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I host a monthly game. I supply everything poker related (house, chips, table, chairs, cards, etc) anything else is bring your own. I will occasionally have some drinks to share and a few snacks but nobody expects it. A few players will normally bring drinks and occasionally they will bring snacks.
 
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Milo013

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For our regular Dealer's Choice game there is no charge for snacks. We only lay out pop and chips, maybe some chicken fingers, so it's no biggie. When we host a tournament I ask for $5.00 (added to the buy-in) to cover "catering". That would entail pop, and things like home-made spring rolls, strombolis, butter tarts, chili, plus whatever might pop into my wife's head for that event. Those are just some examples . . . but no one has EVER brought up the issue after seeing the spread, and those first timers who do are often told (by others) that their $5.00 will GLADLY be covered for them, if the payee can take home the rookie's share of the grub.

As most everyone else has said, adult beverages are up to the individual.
 

Jellyfish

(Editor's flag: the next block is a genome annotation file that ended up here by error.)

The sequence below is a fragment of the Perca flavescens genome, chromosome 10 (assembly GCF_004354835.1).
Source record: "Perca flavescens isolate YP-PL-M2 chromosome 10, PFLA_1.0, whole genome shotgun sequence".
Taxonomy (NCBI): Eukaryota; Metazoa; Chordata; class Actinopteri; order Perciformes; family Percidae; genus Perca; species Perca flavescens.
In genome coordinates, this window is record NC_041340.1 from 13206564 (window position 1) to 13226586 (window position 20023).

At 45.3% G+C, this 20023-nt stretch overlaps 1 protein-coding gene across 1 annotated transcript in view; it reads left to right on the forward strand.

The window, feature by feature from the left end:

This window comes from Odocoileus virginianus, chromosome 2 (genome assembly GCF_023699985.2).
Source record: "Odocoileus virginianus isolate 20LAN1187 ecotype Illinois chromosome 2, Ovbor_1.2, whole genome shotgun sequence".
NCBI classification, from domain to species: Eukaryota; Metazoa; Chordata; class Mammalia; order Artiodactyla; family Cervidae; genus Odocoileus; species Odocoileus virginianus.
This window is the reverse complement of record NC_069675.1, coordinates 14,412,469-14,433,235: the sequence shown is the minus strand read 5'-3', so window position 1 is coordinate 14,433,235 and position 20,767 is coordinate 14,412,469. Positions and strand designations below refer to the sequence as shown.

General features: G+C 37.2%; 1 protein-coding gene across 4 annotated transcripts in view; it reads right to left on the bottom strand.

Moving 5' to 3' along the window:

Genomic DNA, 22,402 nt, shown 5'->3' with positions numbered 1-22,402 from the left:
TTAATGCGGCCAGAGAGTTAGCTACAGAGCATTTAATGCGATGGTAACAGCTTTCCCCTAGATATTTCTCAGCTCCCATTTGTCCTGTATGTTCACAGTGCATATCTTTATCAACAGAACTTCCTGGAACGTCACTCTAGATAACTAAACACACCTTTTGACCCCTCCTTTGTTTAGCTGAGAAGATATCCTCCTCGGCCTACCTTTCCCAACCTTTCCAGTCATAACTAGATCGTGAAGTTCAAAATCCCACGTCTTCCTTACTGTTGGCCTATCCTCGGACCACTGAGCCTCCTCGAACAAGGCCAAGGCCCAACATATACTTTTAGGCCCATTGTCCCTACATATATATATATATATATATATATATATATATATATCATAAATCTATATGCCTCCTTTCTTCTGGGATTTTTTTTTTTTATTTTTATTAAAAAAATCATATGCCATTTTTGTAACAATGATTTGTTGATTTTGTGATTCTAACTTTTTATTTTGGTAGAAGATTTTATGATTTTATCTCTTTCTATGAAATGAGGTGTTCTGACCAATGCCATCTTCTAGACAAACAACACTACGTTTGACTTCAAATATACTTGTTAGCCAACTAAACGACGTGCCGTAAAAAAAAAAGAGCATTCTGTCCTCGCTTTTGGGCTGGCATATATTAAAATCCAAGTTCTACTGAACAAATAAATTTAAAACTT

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I did not charge anything. The best is if everyone brings something with him or if you just change places so everyone is the host now and then. It's just fair.
 

turn2

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Agreed, if thier is something specific you want, bring it. I always have bud light and snacks on hand to share though. I never charge anything. I figure i could go to a bar, bowling or go cart racing and spend the same or more doing those things. I just want to have a good time. its worth the $100 a game I spend on food, beer, and buyins to me.
 

Mr. Cheese

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I usually have some snacks on hand and some beer/pop/gatorade. Sometimes people bring things to share and I think I'm going to try and encourage that more in the future.
 

spikeithard